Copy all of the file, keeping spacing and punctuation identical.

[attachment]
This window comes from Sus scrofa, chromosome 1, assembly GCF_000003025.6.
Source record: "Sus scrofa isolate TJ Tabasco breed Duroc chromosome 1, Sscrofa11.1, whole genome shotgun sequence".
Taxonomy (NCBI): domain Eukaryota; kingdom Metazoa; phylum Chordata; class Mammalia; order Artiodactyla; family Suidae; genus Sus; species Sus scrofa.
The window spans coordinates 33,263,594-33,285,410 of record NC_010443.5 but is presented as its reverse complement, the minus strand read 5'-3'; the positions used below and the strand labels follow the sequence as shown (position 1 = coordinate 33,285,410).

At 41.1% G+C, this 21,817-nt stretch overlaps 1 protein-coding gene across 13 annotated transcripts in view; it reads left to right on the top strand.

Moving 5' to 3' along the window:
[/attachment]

This window comes from Sus scrofa, chromosome 1, assembly GCF_000003025.6.
Source record: "Sus scrofa isolate TJ Tabasco breed Duroc chromosome 1, Sscrofa11.1, whole genome shotgun sequence".
Taxonomy (NCBI): domain Eukaryota; kingdom Metazoa; phylum Chordata; class Mammalia; order Artiodactyla; family Suidae; genus Sus; species Sus scrofa.
The window spans coordinates 33,263,594-33,285,410 of record NC_010443.5 but is presented as its reverse complement, the minus strand read 5'-3'; the positions used below and the strand labels follow the sequence as shown (position 1 = coordinate 33,285,410).

At 41.1% G+C, this 21,817-nt stretch overlaps 1 protein-coding gene across 13 annotated transcripts in view; it reads left to right on the top strand.

Moving 5' to 3' along the window: